The buzzword. From social apps linking people and disseminating info before you’ve had a chance to think if you even wanted it, to the other extreme of automated ordering and loading up of groceries…
Judge and I walk down the hall, past the doors that show beds all askew, blankets and spreads flipped back. We come down the back stairs, just the two of us. Annie waits at the door to the mud room, happy to report that all beds are empty, all suitcases gone, all cats disappeared, all dogs evaporated, but Judge. And Merv, still tucked in.
Judge is pushing his kibble ball happily enough, I think. He felt it though, the sudden not here-ness of Sherlock, his cousin and companion. They had walked together, wrestled together, guarded the house together, eaten together. If I called the one, the other came too. Or if I used certain magic words like “treat,” or “carrot,” they would both bound up with anticipation. Sherlock left, for his trip back to the Connecticut coast, and Judge searched. The room where Sherlock slept, empty. The corner where his bed had laid, empty. In conversation with Merv I said the name Sherlock and Judge jumped up, raced to windows and wagged his tail. No Connecticut car, no Sherlock. Judge lay down, disconsolate. Annie prowls the rooms where Churro stayed, checked under the bed, the chairs. A double check of attic and basement. She shakes the memory of Churro off like errant kitty litter stuck to her feet.
The sunroom table is piled with new games and an old cribbage board. A platter that usually hangs on the wall is filled with Christmas cards. Red and white tulips swoon over a vase. Christmas pictures hang from the kitchen walls. In the pantry, candy and cookies persist, but barely.
The dining room buffets are scrubbed clean of crumbs and gravy and sauces. The tablecloths have long since been pulled, and shaken and washed and hung out, and sprinkled and ironed. Candles, all burnt down, have been stowed in the bowl over the fireplace for their new fire starting afterlife.
A trail of Christmas tree needles leads to the living room, where the tree suggests its impending afterlife too, to join up with a heap of branches in the woods, to shelter some moles, or turkeys, perhaps. The piano is stacked with hymnals, all open to the same carol, “In the Bleak Midwinter.” The voices and the harmonies linger. If I am very quiet, the long last chord trails off in the corners of the room, in the vibrations of the strings. Memories linger too. Christmas dolls and toys, waiting for three little girls, under the tree, glimpsed through the keyhole of the great door. A Christmas celebrated early, so that Dad could give Mom the presents he had bought for her. She, wrapped snug and tender, resting on the long sofa that was Dad’s, to nap on or sit on with a beer and a book and a deck of cards. The sofa that had served company and Christmas and Dad. And now Mom’s last Christmas.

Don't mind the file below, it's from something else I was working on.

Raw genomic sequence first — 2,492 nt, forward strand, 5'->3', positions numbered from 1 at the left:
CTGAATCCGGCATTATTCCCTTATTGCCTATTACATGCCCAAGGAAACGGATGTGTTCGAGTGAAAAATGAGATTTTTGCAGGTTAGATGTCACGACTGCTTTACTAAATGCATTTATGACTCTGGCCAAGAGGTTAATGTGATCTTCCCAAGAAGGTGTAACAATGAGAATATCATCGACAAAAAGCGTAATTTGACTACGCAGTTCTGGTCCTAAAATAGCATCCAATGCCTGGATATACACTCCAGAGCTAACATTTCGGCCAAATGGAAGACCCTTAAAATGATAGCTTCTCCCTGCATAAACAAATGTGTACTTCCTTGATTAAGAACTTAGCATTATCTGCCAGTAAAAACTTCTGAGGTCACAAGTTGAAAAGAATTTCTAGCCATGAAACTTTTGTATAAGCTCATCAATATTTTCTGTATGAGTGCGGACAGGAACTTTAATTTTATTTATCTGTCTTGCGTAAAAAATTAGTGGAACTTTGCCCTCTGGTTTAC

This year was an adult Christmas, if there is such a thing. No tricycles or dolls or sleds. No doll houses. No legos. Next year, perhaps. “Next year,” insists the house. Next year children all over with hide and seek, and dress up and pretend and blocks all and great architectural creations. Next year, all the beds full and cots too and air beds and coolers on the porches and tidal waves of wrapping paper.
Ah, the dumbwaiter, with its piles of flannel sheets, ready for their wait, at ease. Some are old, and a little rough, and some are, not exactly new, but still fluffy and soft and ready to hold a body’s heat, all snuggled in under the weight of blankets and quilts.
Ah the cribbage games. A long winning streak, game after game, till, the night before she left, a sister beat me again, and again, glorying in the muggins calls, hoping for the coup de grace of skunking, content with a clear win. Old cribbage words, happy to be pulled out with nibs and bobs and pegs and cards limp with too much shuffling.
So quick it all turns to memory. So quick the wood in the fire turns to flame and heat. So quick Judge falls back asleep. So quick the tulips loose their petals, the candles burn down.
So quick my coffee cup empties. I look at the cup’s interior. No nostalgia. Rather, a cheerful realization. I can pour another cup, savor it by the fire and the dog, stretched out. Good morning! Happy Yule!
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